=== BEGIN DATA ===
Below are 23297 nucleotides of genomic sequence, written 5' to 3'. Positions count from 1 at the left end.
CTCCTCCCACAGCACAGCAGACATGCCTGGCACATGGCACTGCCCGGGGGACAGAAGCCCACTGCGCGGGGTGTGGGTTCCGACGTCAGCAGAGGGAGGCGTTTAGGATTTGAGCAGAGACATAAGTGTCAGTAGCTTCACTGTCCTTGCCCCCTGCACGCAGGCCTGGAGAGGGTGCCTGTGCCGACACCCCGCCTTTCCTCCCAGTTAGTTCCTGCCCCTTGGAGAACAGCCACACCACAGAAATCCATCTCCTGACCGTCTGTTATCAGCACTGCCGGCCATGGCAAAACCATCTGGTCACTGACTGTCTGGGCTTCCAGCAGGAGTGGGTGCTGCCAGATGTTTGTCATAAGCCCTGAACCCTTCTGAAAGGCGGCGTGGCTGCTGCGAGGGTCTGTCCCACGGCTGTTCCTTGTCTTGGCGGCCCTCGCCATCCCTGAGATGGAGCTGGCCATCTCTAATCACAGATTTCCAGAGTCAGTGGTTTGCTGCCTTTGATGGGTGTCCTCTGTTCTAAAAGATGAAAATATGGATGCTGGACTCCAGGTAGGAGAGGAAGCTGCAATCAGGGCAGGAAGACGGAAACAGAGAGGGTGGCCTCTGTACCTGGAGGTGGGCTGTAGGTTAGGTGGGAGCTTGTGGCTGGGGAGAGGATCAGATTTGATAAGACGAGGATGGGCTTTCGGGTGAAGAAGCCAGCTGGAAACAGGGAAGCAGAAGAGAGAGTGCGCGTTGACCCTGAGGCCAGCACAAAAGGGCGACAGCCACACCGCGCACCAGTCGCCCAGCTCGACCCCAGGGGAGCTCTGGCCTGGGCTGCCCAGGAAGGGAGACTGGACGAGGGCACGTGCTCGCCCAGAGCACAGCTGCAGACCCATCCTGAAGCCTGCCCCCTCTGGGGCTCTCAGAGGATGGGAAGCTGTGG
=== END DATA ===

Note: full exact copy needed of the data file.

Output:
Below are 23297 nucleotides of genomic sequence, written 5' to 3'. Positions count from 1 at the left end.
CTCCTCCCACAGCACAGCAGACATGCCTGGCACATGGCACTGCCCGGGGGACAGAAGCCCACTGCGCGGGGTGTGGGTTCCGACGTCAGCAGAGGGAGGCGTTTAGGATTTGAGCAGAGACATAAGTGTCAGTAGCTTCACTGTCCTTGCCCCCTGCACGCAGGCCTGGAGAGGGTGCCTGTGCCGACACCCCGCCTTTCCTCCCAGTTAGTTCCTGCCCCTTGGAGAACAGCCACACCACAGAAATCCATCTCCTGACCGTCTGTTATCAGCACTGCCGGCCATGGCAAAACCATCTGGTCACTGACTGTCTGGGCTTCCAGCAGGAGTGGGTGCTGCCAGATGTTTGTCATAAGCCCTGAACCCTTCTGAAAGGCGGCGTGGCTGCTGCGAGGGTCTGTCCCACGGCTGTTCCTTGTCTTGGCGGCCCTCGCCATCCCTGAGATGGAGCTGGCCATCTCTAATCACAGATTTCCAGAGTCAGTGGTTTGCTGCCTTTGATGGGTGTCCTCTGTTCTAAAAGATGAAAATATGGATGCTGGACTCCAGGTAGGAGAGGAAGCTGCAATCAGGGCAGGAAGACGGAAACAGAGAGGGTGGCCTCTGTACCTGGAGGTGGGCTGTAGGTTAGGTGGGAGCTTGTGGCTGGGGAGAGGATCAGATTTGATAAGACGAGGATGGGCTTTCGGGTGAAGAAGCCAGCTGGAAACAGGGAAGCAGAAGAGAGAGTGCGCGTTGACCCTGAGGCCAGCACAAAAGGGCGACAGCCACACCGCGCACCAGTCGCCCAGCTCGACCCCAGGGGAGCTCTGGCCTGGGCTGCCCAGGAAGGGAGACTGGACGAGGGCACGTGCTCGCCCAGAGCACAGCTGCAGACCCATCCTGAAGCCTGCCCCCTCTGGGGCTCTCAGAGGATGGGAAGCTGTGG